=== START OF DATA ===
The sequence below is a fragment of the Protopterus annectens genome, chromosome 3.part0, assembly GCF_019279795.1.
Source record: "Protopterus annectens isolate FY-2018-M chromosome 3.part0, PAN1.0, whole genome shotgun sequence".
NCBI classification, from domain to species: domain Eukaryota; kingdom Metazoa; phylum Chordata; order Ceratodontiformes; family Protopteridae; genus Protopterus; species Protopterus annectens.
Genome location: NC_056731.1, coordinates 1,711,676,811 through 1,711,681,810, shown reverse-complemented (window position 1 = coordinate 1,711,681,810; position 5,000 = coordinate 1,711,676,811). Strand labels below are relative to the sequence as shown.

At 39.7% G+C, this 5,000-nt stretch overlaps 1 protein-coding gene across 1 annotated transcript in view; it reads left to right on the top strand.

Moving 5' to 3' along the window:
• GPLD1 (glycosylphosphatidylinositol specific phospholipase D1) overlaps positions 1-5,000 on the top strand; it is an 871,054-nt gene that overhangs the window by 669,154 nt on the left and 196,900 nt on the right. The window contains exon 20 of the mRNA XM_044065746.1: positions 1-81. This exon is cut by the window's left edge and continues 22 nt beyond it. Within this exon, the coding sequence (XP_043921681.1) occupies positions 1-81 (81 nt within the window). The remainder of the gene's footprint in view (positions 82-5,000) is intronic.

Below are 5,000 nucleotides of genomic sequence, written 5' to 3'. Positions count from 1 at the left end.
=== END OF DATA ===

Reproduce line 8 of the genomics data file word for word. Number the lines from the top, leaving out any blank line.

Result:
Below are 5,000 nucleotides of genomic sequence, written 5' to 3'. Positions count from 1 at the left end.